Microsoft will finally stop forcing Windows 11 users in Europe into Edge if they click a link from the Windows Widgets panel or from search results. The software giant has started testing the changes to Windows 11 in recent test builds of the operating system, but the changes are restricted to countries within the European Economic Area (EEA).
“In the European Economic Area (EEA), Windows system components use the default browser to open links,” reads a change note from a Windows 11 test build released to Dev Channel testers last month. I asked Microsoft to comment on the changes and, in particular, why they’re only being applied to EU countries. Microsoft refused to comment.
Microsoft has been ignoring default browser choices in its search experience in Windows 10 and the taskbar widget that forces users into Edge if they click a link instead of their default browser. Windows 11 continued this trend, with search still forcing users into Edge and a new dedicated widgets area that also ignores the default browser setting.
As search and Windows Widgets are both system-level components in Windows 11, they will soon use the default browser to open links in EU countries. Previously, you could use third-party apps like EdgeDeflector to bypass Microsoft’s browser restrictions and open Start menu search results in your default browser of choice. Microsoft shut this workaround down nearly two years ago.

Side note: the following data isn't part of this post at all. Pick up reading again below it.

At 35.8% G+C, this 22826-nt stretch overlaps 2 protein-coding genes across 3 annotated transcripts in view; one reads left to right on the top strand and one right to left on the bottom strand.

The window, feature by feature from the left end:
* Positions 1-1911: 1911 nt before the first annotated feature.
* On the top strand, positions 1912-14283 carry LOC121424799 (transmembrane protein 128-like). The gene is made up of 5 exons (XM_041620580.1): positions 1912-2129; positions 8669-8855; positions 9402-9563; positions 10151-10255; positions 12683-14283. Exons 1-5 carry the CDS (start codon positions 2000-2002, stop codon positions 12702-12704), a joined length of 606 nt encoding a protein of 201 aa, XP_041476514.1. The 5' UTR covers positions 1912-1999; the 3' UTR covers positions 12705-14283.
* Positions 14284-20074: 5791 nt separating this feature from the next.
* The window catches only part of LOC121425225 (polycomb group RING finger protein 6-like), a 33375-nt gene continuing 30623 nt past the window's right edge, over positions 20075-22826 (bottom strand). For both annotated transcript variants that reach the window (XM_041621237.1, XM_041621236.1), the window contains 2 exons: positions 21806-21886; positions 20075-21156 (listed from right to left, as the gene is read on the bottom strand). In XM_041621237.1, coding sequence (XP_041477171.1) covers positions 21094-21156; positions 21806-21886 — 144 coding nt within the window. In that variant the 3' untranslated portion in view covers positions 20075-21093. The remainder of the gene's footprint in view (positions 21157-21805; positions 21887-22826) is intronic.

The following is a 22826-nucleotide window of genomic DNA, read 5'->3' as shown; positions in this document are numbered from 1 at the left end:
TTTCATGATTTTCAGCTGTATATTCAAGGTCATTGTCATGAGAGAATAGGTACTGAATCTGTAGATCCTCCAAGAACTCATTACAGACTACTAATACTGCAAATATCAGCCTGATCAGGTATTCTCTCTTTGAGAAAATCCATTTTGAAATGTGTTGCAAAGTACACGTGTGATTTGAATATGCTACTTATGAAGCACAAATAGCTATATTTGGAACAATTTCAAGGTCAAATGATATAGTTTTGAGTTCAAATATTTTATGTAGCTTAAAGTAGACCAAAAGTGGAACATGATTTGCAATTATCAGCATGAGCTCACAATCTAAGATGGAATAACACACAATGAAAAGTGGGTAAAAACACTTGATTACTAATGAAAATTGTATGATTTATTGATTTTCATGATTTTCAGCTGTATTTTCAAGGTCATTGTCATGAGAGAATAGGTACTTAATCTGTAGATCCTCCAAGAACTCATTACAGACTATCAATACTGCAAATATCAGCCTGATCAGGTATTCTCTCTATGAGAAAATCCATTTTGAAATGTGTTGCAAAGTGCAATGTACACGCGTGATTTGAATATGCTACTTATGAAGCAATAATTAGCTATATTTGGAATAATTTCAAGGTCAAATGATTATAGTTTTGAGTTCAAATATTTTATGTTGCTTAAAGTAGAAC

Microsoft’s Teams changes are designed to avoid further antitrust scrutiny, after the European Commission opened a formal antitrust investigation into Microsoft’s bundling of its Teams software with the Office productivity suite in July. The EU’s investigation was sparked by a complaint from rival Slack, which alleged that Microsoft had “illegally tied” its Microsoft Teams product to Office and is “force installing it for millions, blocking its removal, and hiding the true cost to enterprise customers.”
It’s not clear if the Windows 11 changes are related to this EU investigation or whether Microsoft has faced further complaints from rivals about the behavior of its default apps in Windows. Microsoft initially made it difficult to switch default browsers in Windows 11, triggering complaints from rivals before the company eventually backed down.
It’s hard to imagine that Microsoft is making these Windows 11 changes specifically in EU countries out of choice, though. They are likely related to the EU’s Digital Markets Act, which comes into effect in March 2024. Platforms like Windows will be required to meet a slew of interoperability and competition rules, including allowing users “to easily un-install pre-installed apps or change default settings on operating systems, virtual assistants, or web browsers that steer them to the products and services of the gatekeeper and provide choice screens for key services.”